But the most important question that formed the core basis of the anti-SMP proponents is this – what message do we want to give to potential local and multinational investors as a country – that when people bring money from the country and invest in Ghana, and become giants, we will apply antitrust laws to curtail their growth? That is also a question for all of us to ponder over.
While that question remains yet unanswered, it would appear that the recent directive from government for all telcos to remove expiry dates from data bundles would even give MTN a further advantage over the rest. For one, MTN has a wider range of data bundles than the others, for obvious reason, and it can give customers more options than the rest, under the no expiry date situation.
So it appears whereas the Ministry of Communications may have intended the no expiry directive to give Ghanaians freedom to use their data the way they want (which is good), it has created a situation where the runaway market leader can actually bully the other players and naturally pull their customers away. The point is that now no telco has the freedom to give heavily discounted time-bound data bundles any longer. So the telcos that can afford to give huge volumes of data for less, given that the data will not expire, will be the winners. MTN is arguably the only telco that can afford to do that for its huge number of customers because the money will remain on its platform anyway. Meanwhile, customers of all the other telcos will be calling MTN customers and the telcos will be paying interconnect fees to MTN at the end of every month. That’s free money in MTN’s pocket for no work done.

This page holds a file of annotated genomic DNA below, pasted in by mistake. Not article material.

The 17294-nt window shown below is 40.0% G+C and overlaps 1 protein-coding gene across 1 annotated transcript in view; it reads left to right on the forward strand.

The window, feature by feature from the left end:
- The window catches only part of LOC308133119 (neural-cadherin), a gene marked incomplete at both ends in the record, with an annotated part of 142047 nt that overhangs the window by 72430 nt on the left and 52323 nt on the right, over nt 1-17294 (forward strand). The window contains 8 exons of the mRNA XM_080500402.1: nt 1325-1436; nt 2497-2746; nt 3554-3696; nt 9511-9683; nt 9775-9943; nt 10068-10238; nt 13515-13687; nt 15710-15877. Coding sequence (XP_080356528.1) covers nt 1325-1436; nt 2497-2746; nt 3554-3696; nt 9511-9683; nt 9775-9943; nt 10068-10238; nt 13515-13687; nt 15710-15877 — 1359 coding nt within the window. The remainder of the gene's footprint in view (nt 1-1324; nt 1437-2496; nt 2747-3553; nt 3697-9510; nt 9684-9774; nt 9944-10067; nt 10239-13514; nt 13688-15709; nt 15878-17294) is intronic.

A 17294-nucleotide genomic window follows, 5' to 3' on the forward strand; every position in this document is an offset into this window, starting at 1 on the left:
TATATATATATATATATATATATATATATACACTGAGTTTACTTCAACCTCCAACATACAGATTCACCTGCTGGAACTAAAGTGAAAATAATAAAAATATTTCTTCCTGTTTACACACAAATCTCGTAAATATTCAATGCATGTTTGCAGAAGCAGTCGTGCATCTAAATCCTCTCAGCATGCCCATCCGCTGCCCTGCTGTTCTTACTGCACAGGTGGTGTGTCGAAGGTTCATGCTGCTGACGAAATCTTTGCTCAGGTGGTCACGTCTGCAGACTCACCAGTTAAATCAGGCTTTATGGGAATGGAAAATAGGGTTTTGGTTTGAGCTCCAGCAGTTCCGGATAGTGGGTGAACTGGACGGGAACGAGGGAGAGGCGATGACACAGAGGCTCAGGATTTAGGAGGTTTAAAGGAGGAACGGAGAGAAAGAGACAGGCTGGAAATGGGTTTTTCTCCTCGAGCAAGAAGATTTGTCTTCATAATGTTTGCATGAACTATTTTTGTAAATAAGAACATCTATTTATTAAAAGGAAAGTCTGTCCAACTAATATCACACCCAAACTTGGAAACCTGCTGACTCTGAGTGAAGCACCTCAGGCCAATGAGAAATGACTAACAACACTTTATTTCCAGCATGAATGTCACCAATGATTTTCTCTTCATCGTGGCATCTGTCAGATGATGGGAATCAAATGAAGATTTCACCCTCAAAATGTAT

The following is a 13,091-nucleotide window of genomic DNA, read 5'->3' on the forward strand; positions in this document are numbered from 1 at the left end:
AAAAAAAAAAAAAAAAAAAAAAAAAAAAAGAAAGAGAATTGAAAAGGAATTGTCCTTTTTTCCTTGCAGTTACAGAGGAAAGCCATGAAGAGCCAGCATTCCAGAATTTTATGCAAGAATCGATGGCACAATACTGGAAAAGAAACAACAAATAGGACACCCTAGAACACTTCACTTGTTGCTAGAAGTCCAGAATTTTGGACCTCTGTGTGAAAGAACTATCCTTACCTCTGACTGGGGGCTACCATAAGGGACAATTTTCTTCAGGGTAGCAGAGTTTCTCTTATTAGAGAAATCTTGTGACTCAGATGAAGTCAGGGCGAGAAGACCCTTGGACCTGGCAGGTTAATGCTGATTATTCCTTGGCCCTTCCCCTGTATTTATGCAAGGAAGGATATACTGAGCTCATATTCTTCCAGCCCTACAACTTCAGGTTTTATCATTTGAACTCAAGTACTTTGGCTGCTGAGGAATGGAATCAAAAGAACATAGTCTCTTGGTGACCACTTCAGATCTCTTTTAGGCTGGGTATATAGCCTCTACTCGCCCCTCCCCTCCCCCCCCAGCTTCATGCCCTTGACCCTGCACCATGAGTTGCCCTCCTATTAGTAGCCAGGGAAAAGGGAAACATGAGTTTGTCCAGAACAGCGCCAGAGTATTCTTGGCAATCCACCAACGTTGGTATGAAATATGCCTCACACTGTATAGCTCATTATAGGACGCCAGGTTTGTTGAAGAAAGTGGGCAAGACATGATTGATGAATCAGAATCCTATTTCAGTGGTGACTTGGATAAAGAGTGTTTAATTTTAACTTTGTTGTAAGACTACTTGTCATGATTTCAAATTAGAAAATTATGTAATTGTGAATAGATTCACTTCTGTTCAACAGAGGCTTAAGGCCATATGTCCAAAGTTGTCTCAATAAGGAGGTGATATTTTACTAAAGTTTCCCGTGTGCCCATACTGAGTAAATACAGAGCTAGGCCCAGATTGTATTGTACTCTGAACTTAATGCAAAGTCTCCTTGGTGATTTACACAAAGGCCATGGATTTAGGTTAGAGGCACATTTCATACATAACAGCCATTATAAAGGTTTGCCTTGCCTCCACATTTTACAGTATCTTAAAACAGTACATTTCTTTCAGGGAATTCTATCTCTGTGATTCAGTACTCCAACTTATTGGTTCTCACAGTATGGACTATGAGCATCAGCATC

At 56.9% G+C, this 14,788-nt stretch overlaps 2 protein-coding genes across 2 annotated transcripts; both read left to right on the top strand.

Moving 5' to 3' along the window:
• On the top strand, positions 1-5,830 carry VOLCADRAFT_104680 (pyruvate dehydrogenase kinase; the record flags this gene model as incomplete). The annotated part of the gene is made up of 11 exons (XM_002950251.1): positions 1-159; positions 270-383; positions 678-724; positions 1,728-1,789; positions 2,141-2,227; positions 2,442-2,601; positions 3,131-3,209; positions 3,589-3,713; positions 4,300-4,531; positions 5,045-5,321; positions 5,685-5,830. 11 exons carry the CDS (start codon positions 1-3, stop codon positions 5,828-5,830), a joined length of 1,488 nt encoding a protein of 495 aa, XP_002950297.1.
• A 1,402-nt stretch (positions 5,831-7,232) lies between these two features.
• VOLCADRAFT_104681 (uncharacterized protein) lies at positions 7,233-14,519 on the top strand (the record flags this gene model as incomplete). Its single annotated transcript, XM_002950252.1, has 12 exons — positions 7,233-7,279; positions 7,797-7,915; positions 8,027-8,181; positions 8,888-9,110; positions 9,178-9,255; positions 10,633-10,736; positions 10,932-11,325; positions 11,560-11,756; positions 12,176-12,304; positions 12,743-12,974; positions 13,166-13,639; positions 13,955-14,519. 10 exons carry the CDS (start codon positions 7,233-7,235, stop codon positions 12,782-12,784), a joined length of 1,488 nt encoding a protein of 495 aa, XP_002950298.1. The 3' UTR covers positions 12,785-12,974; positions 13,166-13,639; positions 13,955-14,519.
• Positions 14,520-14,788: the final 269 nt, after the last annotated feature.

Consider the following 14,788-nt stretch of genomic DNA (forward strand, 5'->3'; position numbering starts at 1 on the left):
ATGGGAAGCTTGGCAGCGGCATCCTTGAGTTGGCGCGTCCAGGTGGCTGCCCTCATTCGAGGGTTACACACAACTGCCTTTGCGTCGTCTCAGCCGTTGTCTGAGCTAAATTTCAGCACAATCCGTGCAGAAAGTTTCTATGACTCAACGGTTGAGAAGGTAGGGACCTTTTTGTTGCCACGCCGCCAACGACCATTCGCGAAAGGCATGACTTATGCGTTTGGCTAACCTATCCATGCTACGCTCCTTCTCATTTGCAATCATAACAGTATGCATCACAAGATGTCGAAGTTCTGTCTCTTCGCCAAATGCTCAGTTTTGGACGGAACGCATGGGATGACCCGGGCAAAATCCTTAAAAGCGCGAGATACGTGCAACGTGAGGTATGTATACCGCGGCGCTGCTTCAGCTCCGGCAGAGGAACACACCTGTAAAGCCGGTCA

As a matter of fact, it appears that the suggestion that all telcos in Ghana are now working for MTN, may not be far from the truth; and this no expiry directive is likely to further worsen that situation for the other telcos, with MTN being the perpetual net winner. One would have expected that if government feels it is not really ready to declare a dominant player, it would also be careful what policies to pursue, not to further deepen the gap between the market leader and the other players.
But I also have a hunch that this no expiry on data policy directive could also be a trap for MTN. If they take full advantage of it and start engaging in obviously anti-competitive practice, the regulator may just cite their conduct as reason to declare them as SMP, and then activate the antitrust laws on them. So maybe MTN would need to tread cautiously.
The silent debate is however still on. The key stakeholders are shy to speak about it in strong terms publicly. But at some point, the debate would have to go public, given that the ITU acknowledges that declaring SMP and applying the appropriate anti-trust laws is the panacea to competitive safeguards to ensure the global maintenance of development of public and universal services, rather than creating exploitative monopolies.
But the question still stands, that based on the two sides of the argument advanced so far, would you say that indeed all telcos in Ghana are working for MTN?